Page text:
Home => How To Eat => Adult's Eating and Weight => Resolve the Weight Dilemma
Our dilemma with weight is that at the same time as we are being told by health policy makers-repeatedly and with a great deal of judgment and urgency-that any degree of overweight is medically dangerous, there is no successful method for reducing and maintaining a lowered body weight. In fact, weight loss attempts have a boomerang effect: Most people regain lost weight and many gain to a higher level with each loss-regain cycle. While high body weight is a serious health risk only at the extremes, the far-more-common pattern of weight instability as a result of dieting is associated with negative health outcomes.
For people who are relatively fat, the weight dilemma is even worse. Although body composition is, for the most part, genetically determined, people of size generally feel guilty about their weight and therefore ashamed of their eating. They have accepted society's judgment that they overeat and that they are digging their graves with their knives and forks. In reality, most relatively fat people eat no more or no differently from thin people. They just pay the price. People of size at times eat chaotically, but that chaotic eating, rather than being a cause of high body weight, is far more likely to be a consequence of the weight-reduction dieting that they have pursued in the name of becoming thin.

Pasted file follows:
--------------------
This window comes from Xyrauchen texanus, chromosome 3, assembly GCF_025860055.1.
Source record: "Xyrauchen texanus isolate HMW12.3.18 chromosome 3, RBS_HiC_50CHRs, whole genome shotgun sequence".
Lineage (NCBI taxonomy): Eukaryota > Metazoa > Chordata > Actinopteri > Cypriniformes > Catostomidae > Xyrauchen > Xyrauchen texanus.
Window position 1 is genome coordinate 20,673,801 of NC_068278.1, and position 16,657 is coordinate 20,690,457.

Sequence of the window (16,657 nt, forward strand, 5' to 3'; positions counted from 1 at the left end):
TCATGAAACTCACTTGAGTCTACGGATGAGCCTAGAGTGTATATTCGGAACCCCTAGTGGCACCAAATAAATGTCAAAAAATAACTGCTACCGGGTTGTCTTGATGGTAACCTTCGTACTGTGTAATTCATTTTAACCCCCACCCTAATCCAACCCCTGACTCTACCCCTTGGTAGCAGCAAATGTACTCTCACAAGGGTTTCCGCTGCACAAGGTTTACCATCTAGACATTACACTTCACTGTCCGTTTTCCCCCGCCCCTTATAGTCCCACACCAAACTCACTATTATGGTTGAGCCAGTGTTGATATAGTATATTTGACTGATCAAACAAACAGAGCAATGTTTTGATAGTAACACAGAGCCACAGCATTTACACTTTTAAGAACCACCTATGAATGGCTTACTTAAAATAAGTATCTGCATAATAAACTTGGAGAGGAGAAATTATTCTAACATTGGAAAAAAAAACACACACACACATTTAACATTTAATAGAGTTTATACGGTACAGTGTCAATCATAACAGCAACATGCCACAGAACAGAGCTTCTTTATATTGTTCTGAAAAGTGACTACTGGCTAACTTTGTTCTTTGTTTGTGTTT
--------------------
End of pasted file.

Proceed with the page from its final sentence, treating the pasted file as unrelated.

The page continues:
Whatever your size, to keep from being caught in the weight dilemma, work with your body rather than against it:
Eat well and joyfully,
and trust your internal regulators to guide you in what and
how much to eat.
Move your body in a way that you enjoy and can sustain.
Let your body weigh what it will in response to your positive and consistent eating and activity.
Develop loyalty and respect for your body.
Stop postponing living until you get thin.
For more about becoming a competent eater (and for research backing up this advice), see Ellyn Satter's
Secrets of Feeding a Healthy Family: How to Eat, How to Raise Good Eaters, How to Cook, Kelcy Press, 2008.
to purchase books and to review other resources.
Copyright © 2012 by Ellyn Satter. Published at www.EllynSatter.com.
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